As clearly stated in “Pastor Aeternus” promulgating the doctrine of papal infallibility at the First Vatican Council: “The Holy Spirit was not given to the Roman Pontiffs so that they might disclose new doctrine, but so that they might guard and set forth the Deposit of Faith handed down from the Apostles.”
          The Bergoglian debacle is a not so roundabout attempt to undermine the papacy and, once done, refigure the office to suit the purpose of the new “church” they confect – the New Paradigm.
          We are dealing with atheism in a cassock, and it is legion.

          • James, on the contrary, Saint Catherine of Siena had an issue with Pope Gregory XI (Avignon Papacy). The Avignon Papacy was from 1309 to 1376 during which seven consecutive Popes refused to return to Rome. Saint Catherine of Siena went to speak with Pope Gregory XI and convinced him to return to Rome.

  11. Cooperative effort of the decomposing hierarchy with the fembot, drag, gender bending cesspool unveils the core of corruption running viral in our Church from top to – well at least the Society of Jesus and undoubtedly further.
    From whence this came?
    Perhaps, ironically with mindless engagement with an academy, disoriented at its core since the “Enlightenment” – the term itself an illustration of the debasement of the lexicon. The lust for personal relevancy is merely the appetizer teasing for the next course, whatever that might be.
    Sacred material and crafted objects are such not in themselves but for what they refer, illuminate, amplify, and magnify. Those deeper mysteries presently consigned to the shelf of psychological projection and anthropological artifice, what is their use but to demonstrate the vacuousness of what was once known as Truth.
    Contraception, euthanasia, abortion are twenty years away from baptism lest this abomination is called out by name. The New Paradigm is not yet to be accomplished, but is here, quite well established, its countenance unveiled in gala – its character described shamelessly by David Tracy. Few appeared to notice or were willing to admit its triumph announced on March 13, 2013 let alone its conception October 13, 1962.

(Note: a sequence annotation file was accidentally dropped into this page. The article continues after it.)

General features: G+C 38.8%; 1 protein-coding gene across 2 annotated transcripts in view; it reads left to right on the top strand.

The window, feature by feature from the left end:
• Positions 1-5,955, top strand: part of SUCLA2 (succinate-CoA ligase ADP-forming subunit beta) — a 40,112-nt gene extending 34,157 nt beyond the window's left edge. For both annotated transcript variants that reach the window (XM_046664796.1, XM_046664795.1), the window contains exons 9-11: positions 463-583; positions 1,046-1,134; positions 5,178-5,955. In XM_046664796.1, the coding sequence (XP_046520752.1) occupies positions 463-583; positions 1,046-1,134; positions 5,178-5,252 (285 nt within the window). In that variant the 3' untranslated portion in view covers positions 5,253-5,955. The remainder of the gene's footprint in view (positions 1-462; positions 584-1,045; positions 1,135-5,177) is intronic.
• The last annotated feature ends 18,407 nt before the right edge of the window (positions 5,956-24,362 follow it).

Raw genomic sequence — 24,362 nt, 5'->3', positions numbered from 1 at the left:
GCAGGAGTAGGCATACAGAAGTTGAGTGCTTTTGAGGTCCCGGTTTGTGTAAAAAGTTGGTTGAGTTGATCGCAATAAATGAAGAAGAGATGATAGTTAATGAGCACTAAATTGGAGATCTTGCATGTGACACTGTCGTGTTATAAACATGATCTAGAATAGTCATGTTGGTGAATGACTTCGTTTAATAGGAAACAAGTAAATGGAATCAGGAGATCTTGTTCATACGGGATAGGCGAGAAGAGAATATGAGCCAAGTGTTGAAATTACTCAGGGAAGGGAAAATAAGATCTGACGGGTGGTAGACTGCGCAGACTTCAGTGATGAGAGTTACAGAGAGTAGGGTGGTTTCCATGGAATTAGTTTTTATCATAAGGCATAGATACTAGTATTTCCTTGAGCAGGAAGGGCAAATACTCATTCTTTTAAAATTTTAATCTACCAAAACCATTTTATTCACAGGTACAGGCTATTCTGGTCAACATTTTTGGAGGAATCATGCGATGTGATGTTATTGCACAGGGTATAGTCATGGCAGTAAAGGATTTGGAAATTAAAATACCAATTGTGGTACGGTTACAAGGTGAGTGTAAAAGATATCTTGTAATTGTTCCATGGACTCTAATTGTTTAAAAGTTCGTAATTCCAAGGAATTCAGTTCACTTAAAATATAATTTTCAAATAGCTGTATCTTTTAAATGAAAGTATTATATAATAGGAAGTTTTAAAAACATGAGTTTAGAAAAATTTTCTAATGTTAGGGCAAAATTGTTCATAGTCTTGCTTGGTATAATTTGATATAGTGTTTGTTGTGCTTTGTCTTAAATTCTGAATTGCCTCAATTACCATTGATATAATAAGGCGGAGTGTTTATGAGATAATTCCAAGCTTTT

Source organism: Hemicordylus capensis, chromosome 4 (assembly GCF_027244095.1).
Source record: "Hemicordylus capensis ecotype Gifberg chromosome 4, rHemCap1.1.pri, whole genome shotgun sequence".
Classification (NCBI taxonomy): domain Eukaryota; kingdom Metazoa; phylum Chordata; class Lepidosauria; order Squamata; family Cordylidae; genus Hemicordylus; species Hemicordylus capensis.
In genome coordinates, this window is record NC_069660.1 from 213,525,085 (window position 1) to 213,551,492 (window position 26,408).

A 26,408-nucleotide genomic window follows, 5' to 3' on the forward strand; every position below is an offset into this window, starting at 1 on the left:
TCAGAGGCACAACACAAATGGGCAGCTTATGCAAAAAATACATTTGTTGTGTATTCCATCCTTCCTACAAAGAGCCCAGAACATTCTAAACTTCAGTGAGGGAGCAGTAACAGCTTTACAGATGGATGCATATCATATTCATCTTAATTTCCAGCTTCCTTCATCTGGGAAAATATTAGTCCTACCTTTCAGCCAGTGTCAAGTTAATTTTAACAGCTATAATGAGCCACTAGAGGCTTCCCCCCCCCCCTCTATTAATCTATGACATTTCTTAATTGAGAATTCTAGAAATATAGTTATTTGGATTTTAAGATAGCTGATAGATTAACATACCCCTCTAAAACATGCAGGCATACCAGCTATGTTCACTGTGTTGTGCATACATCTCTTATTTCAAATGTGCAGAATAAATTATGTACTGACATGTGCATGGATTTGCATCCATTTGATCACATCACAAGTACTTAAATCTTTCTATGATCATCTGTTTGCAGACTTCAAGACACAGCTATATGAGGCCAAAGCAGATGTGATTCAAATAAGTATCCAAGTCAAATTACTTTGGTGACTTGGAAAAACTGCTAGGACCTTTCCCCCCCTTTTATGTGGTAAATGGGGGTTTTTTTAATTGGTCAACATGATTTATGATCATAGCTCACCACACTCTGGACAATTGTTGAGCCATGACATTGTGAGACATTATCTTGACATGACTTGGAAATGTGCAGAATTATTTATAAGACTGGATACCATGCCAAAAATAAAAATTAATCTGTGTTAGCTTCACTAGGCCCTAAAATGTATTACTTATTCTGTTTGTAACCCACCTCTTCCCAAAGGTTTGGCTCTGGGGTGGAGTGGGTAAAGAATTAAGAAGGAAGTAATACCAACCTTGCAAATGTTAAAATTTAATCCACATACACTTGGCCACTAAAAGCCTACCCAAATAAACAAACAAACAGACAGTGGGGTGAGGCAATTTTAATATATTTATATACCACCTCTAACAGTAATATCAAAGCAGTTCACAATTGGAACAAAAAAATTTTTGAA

Pearls thrown before swine now purposeful for what but sacrilege.

  12. GREAT article Carl – thank you for the reminder of what The Catholic Imagination is really all about. A helpful reminder!

  13. Cardinal Dolan is a weak, yucking it up cardinal. So sad he thinks acting the fool will bring people into the Catholic Faith.

  14. I object to Douthats use of the weird word without really explaining the catholic imagination as the other writers you cite do. See Exodus 28. It’s all about worshipping God, not self.

  15. Those who blaspheme – we should pray for them, for the gift of contrition for them, especially someone like Madonna, who has spent virtually her entire public life blaspheming the Church into which she was baptized.

    God will NOT be mocked.

  16. James, either discuss your concerns with your local Bishop or address Pope Francis in a letter, otherwise be quiet. That’s right, you know better….don’t you? You’re not guided by the Holy Spirit, only the Vicar of Christ on earth (the Pope) is! We all know one individual (Lucifer) who said he would not serve, and how that worked out! I will pray for you.

    • You’re not guided by the Holy Spirit, only the Vicar of Christ on earth (the Pope) is! ?????? Try reading the Bible!!!

      And God has prepared us for this very purpose and has given us the Spirit as a pledge of what is to come. 2 Cor 1:22

      Anyone, then, who rejects this command does not reject man but God, the very One who GIVES YOU His Holy Spirit. 1 Thess 4:8

  17. During the French and Communist revolutions the Church was similarly aped and reviled.
    Catholicism is much much more than this ‘camp’ fancy dress exhibitionism by Christophobes.
    The fact that the contemporary Vatican and senior clergy were involved raises a whole raft of questions. Most concerning the gravely disturbed mentality and infantilism of the participants.